The Daily Dish
August 30, 2022
Magically Disappearing Medical Debt
Let’s review the lending basics. Whitney comes to me interested in borrowing the money to purchase a case of Twizzlers. She has a steady job, solid income, no history whatsoever of failed debt payments, and no outstanding debt. (There’s pretty good collateral too!) Happy to do it.
Jason is no Whitney. He wants Twizzlers, too, and his job and income are fine. But his financial history is full of failures to repay in full previous loans and he has a large amount of debt outstanding. I decide no.
That, in a nutshell, is how credit decisions are made – on the basis of the current financial condition and credit history of the potential borrower. Makes sense.
This issue arises because the Office of Management and Budget (OMB) issued a MEMORANDUM FOR THE HEADS OF EXECUTIVE DEPARTMENTS AND AGENCIES entitled “Further Addressing the Impact of Medical Debt on American Families.” By “addressing” the administration means: “For direct loan and loan guarantee programs that focus on consumer loans or small and medium businesses where a consumer’s credit history is a factor, agencies must develop a plan to eliminate medical debt as a factor for underwriting in credit programs….”
This is a very big deal. Had it been applicable in the Twizzlers lending, it might be the case that Jason’s outstanding debt and history of failures to pay would be suppressed. Jason and Whitney would be treated as identical, and I would have put funds at risk by lending to Jason. In this case, however, it would be the taxpayers’ money that is being put at risk. It is particularly odd because medical debt is simply debt – dollars owed to a lender. And failure to pay medical debt is simply failure to pay debt. Putting “medical” in front of it doesn’t change the financial calculus at all. And for debt purposes it is no different from any other kind of debt. What will be next, forgiving auto debt?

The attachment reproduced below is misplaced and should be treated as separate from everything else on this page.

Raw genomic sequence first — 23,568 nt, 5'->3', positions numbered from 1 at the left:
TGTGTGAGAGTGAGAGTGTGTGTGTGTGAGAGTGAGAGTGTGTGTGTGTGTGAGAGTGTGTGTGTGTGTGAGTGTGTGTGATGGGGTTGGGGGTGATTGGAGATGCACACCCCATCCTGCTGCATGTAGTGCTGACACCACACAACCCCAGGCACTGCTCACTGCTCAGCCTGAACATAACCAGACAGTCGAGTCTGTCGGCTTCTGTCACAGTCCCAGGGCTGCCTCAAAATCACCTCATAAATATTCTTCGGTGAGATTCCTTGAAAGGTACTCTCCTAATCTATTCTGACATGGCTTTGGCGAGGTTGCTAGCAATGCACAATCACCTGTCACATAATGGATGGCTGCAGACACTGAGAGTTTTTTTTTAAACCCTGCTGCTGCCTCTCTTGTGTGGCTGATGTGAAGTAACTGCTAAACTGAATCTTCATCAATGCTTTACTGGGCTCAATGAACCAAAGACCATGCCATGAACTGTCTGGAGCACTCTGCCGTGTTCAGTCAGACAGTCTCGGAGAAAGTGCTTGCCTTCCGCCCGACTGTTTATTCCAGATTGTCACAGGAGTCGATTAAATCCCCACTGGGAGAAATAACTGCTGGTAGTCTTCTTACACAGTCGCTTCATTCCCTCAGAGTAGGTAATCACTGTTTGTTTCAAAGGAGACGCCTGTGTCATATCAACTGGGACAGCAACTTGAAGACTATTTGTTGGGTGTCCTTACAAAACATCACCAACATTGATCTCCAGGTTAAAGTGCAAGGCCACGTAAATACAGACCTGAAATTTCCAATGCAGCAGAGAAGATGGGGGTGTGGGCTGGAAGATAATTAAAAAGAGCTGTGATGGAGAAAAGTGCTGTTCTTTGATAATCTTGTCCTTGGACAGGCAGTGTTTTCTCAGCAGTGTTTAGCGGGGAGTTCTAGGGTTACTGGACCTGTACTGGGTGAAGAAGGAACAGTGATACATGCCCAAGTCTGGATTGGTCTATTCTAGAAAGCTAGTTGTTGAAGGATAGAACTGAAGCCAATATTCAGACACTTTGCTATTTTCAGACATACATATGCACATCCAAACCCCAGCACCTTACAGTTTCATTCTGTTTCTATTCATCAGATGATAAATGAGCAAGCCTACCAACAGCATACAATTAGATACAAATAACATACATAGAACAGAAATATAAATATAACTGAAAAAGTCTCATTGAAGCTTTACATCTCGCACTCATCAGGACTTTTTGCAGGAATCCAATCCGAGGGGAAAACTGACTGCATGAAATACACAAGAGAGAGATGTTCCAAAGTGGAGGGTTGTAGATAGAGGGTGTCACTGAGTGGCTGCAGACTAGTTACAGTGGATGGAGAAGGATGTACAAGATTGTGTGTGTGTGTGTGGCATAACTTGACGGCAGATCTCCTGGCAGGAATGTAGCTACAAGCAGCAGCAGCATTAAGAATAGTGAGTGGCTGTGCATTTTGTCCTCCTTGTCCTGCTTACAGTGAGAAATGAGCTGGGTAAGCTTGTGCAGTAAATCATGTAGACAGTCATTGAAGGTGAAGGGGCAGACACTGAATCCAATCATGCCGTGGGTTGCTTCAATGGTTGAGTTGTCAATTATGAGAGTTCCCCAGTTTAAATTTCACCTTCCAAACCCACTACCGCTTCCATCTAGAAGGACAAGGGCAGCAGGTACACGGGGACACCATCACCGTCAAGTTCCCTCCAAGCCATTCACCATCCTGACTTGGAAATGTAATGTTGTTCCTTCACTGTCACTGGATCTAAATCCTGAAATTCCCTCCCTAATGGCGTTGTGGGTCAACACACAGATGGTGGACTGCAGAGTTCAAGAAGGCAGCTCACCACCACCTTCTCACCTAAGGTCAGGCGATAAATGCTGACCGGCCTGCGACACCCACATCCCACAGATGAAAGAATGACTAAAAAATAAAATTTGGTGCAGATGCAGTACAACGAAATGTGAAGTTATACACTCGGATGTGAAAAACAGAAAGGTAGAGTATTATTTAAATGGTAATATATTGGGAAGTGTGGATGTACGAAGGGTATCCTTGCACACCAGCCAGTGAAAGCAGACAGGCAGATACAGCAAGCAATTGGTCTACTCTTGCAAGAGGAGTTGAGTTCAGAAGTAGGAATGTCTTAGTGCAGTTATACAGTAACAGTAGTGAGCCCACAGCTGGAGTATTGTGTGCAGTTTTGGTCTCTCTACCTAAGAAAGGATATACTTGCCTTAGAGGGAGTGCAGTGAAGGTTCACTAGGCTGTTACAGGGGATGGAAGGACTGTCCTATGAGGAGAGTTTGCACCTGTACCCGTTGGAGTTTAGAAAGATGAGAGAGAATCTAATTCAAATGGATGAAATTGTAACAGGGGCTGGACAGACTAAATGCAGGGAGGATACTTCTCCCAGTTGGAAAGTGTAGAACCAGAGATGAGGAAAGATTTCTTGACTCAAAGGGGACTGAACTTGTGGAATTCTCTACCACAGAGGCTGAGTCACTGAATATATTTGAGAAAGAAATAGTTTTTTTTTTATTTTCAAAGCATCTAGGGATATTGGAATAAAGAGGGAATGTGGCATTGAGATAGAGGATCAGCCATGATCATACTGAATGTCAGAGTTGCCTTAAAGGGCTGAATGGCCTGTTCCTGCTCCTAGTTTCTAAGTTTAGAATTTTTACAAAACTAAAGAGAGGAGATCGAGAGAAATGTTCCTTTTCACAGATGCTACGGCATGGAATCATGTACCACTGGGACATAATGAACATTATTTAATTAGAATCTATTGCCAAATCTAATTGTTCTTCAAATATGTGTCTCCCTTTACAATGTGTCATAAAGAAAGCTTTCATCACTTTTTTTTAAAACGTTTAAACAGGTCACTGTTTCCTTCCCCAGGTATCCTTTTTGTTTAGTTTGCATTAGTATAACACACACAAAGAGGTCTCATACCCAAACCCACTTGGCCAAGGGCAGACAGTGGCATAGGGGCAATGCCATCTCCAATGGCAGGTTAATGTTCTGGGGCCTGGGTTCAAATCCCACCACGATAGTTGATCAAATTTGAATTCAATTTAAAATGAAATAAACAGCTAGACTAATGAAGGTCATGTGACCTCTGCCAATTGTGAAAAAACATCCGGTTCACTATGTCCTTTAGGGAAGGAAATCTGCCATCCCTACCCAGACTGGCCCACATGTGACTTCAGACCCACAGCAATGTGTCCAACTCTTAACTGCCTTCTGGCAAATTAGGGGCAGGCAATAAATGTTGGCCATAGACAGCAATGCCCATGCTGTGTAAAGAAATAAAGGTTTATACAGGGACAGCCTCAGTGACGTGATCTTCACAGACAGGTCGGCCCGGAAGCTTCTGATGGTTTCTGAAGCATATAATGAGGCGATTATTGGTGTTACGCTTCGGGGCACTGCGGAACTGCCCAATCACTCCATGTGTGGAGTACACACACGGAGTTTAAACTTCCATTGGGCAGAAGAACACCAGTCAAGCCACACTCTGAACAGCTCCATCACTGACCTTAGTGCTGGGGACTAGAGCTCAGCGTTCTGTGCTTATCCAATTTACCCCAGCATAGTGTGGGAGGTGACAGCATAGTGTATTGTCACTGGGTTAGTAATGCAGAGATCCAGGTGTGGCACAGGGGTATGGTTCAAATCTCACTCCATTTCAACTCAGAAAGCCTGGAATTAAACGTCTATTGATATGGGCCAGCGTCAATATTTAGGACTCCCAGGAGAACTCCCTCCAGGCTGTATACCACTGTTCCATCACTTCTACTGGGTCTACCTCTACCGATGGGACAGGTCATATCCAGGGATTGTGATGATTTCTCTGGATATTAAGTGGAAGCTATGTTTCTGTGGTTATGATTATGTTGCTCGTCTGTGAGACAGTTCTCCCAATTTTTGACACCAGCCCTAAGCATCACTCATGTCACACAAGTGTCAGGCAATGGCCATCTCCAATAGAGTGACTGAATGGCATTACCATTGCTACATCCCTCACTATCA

The memo is evidently the follow-up implementation for the “New Actions to Lessen the Burden of Medical Debt and Increase Consumer Protection” announced by Vice President Harris on April 11. The fact sheet makes it clear that the administration has a particular animus toward medical debt and disputes the “dollars are dollars” financial math: “The latest research finds that owing medical debt is not a reliable predictor of overall financial health. An analysis of 5 million anonymized credit records found that consumers who owed medical debt paid their bills at the same rate as those who did not. In fact, including paid-off medical debt causes credit scores to underestimate creditworthiness by as much as 22 points. As a result, the inclusion of medical debt on credit reports and in credit scores and loan underwriting can hold Americans back from financial opportunities while failing to improve the accuracy and predictiveness of lending programs.”
Not so fast. The statement “including paid-off medical debt causes credit scores to underestimate creditworthiness” has nothing to do with “the inclusion of medical debt on credit reports and in credit scores and loan underwriting can hold American’s back.” Paid off medical debt is no longer medical debt; it has been paid off. It is not even a close cousin to actual medical debt that would indicate a reduced ability and propensity to repay and would legitimately limit borrowing. More generally, there is simply no consensus on the numerical importance of medical debt in overall consumer debt and probability of bankruptcy.
The whole initiative is designed to reduce the information available to lenders to make decisions. This will, by definition, not improve the assessment of creditworthiness and will likely impair lending decisions across the federal government. It is a terrible idea.
Fact of the Day
Across all rulemakings this past week, agencies published $1.2 billion in total net cost savings but added 3.5 million annual paperwork burden hours.